Last week, I introduced my kids to their new home in Chicago. I wanted the visit to go perfectly, wanted to sweep them off their feet and get them as excited as their parents for this new adventure. I began cheerleading from the moment we stepped off the plane, telling the kids about tall skyscrapers and a giant lake that looks like the ocean. Like a skilled PR hack, I steered clear of stories about wind and snow.
Our first day was spent scouting out the house and neighborhood. We practiced walking to school, sampled soft serve ice cream and corn dogs, and gave the playground a try. The unknown had been replaced by reality and the kids were delighted. They miraculously chose different bedrooms and spent the rest of the time spying on local kids from the porch, wondering aloud if they were looking at their future best friend. Spirits were high, and I was exceedingly proud of my ability to set the tone.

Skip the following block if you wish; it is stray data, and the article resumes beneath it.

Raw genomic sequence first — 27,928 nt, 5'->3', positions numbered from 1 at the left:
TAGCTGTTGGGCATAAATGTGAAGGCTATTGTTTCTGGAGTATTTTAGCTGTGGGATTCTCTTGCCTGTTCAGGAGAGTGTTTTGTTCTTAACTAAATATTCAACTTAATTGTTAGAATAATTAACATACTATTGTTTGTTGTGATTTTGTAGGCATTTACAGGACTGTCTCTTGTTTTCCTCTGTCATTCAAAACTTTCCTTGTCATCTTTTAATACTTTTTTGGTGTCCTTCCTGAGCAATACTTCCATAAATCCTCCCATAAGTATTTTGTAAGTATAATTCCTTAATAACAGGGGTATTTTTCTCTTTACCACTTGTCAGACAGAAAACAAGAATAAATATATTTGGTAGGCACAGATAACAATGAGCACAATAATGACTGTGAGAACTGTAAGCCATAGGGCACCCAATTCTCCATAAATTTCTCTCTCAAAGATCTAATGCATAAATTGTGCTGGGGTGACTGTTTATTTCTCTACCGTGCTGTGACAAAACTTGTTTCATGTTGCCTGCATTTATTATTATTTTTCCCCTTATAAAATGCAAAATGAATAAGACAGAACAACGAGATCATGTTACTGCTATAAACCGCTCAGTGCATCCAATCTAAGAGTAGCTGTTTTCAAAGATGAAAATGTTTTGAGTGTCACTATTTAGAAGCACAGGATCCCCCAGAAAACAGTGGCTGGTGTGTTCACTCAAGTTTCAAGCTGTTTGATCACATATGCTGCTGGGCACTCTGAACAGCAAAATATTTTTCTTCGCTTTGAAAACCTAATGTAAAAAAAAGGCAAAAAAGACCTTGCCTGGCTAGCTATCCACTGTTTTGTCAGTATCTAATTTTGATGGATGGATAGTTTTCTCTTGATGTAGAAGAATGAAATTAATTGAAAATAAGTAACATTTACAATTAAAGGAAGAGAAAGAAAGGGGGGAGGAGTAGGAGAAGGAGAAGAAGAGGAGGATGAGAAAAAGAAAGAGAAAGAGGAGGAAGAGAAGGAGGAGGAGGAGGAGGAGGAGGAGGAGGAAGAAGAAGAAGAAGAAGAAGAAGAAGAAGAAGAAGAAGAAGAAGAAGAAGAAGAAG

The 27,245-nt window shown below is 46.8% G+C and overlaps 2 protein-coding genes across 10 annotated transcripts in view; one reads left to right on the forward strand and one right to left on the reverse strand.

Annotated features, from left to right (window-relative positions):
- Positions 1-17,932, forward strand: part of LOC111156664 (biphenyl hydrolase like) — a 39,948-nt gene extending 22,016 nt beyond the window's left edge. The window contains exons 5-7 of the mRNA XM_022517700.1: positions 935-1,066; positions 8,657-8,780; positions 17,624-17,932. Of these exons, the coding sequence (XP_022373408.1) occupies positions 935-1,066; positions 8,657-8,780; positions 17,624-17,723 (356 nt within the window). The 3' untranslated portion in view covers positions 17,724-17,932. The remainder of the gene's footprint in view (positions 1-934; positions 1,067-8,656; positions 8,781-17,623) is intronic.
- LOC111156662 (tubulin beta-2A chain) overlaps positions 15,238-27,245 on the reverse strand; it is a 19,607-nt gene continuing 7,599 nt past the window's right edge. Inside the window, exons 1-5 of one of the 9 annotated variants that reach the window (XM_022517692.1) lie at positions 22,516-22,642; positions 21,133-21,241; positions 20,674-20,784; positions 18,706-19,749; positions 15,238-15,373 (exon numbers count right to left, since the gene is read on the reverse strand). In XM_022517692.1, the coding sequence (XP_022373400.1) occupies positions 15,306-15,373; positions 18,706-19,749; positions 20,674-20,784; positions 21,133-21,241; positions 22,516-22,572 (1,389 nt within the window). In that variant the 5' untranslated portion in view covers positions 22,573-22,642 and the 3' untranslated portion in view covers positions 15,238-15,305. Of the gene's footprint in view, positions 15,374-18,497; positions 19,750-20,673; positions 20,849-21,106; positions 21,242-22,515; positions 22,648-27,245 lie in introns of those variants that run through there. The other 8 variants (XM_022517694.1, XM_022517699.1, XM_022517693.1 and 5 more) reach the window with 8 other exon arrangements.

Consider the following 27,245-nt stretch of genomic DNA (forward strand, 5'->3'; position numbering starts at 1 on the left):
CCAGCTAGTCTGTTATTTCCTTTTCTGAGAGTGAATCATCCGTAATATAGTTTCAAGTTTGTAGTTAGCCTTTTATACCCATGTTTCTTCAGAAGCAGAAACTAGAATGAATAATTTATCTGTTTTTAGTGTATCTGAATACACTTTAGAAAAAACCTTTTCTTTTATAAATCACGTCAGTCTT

For the broader sightseeing portion of the trip, Navy Pier seemed like the idea destination. I imagined myself capturing award-winning shots of the kids staring slack-jawed at the dazzling Chicago skyline from the top of the Ferris Wheel. It was going to be the perfect finale to our quick intro visit.
After a quick drive in, auspiciously free of traffic, we found ourselves under the Ferris Wheel. And that’s when I realized that I’d forgotten one crucial detail in my master plan: Ferris wheels are high. Like, seriously high. 150 Feet high to be exact. I stood at the entrance, imagining crazy scenarios of one or more of my children plummeting to their death after their little hand slipped through mine, and I broke into a cold sweat. But even though I was terrified, the kids were game. I spent the entire 7 minute ride with a death grip on my squirmy 3 year old’s leg and never worked up the courage to take out my camera. The children, on the other hand, were amazed by the scintillating lake surface, wondering if I was mistaken and it wasn’t an ocean after all. When we jumped out of the car and my feet touched the ground, I almost cried with relief.
I hear that real Chicagoans avoid this tourist attraction like the plague. I can’t wait to become one! Our next sightseeing activity will take place on the ground, and be focused around food.